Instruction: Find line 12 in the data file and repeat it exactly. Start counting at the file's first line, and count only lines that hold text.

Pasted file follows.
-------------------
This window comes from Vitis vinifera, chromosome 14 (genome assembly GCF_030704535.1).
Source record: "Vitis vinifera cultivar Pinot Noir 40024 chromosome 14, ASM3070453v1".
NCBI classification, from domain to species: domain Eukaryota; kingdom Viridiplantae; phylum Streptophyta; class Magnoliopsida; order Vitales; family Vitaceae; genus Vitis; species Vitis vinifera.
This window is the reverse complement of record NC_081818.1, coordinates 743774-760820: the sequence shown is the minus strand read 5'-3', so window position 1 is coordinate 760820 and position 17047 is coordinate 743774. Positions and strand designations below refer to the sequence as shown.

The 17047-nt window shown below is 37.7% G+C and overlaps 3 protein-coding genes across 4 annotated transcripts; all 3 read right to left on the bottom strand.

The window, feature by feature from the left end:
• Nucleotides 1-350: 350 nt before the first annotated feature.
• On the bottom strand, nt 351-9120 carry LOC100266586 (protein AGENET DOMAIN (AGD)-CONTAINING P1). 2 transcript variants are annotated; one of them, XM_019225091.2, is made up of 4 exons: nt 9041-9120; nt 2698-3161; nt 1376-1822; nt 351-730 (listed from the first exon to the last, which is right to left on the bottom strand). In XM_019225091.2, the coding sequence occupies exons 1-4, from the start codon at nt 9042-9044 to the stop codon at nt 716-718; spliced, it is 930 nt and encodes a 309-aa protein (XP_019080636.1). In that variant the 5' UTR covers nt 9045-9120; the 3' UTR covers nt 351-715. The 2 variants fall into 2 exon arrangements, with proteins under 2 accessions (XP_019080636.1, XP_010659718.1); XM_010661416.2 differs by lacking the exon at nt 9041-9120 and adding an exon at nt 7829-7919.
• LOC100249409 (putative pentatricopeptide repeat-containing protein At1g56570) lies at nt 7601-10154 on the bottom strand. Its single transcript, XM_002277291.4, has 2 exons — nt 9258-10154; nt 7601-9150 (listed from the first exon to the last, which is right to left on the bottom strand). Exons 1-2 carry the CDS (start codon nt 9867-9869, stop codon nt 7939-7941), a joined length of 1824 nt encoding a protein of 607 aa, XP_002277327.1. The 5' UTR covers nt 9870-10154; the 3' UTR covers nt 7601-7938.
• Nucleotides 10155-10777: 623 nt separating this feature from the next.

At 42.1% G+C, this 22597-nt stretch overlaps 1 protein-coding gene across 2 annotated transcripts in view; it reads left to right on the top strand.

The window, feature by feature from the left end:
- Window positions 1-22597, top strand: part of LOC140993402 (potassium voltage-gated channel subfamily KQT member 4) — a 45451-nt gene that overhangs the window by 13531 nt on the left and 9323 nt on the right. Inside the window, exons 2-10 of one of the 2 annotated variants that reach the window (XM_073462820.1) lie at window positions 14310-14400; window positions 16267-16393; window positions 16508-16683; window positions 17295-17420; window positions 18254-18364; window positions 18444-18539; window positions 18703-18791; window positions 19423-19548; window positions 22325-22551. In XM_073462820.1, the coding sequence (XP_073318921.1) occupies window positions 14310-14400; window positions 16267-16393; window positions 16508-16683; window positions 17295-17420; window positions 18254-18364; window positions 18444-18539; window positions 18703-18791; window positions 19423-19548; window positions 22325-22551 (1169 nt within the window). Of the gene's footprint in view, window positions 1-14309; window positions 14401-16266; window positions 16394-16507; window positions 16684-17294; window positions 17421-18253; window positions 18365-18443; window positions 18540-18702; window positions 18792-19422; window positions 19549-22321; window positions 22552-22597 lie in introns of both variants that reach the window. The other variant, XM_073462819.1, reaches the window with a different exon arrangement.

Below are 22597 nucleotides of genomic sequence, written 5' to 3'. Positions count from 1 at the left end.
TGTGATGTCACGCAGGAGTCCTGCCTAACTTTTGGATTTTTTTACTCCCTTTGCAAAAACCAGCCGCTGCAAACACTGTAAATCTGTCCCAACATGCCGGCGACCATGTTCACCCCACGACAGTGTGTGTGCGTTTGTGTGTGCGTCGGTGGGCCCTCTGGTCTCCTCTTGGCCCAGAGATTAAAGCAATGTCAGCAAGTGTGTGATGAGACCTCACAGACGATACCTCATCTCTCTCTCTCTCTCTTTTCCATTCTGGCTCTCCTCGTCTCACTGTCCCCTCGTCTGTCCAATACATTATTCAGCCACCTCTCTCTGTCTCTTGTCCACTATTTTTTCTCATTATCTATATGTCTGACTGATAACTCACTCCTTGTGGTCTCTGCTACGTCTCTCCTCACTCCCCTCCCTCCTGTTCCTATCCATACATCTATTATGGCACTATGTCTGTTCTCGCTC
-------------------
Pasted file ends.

The window, feature by feature from the left end: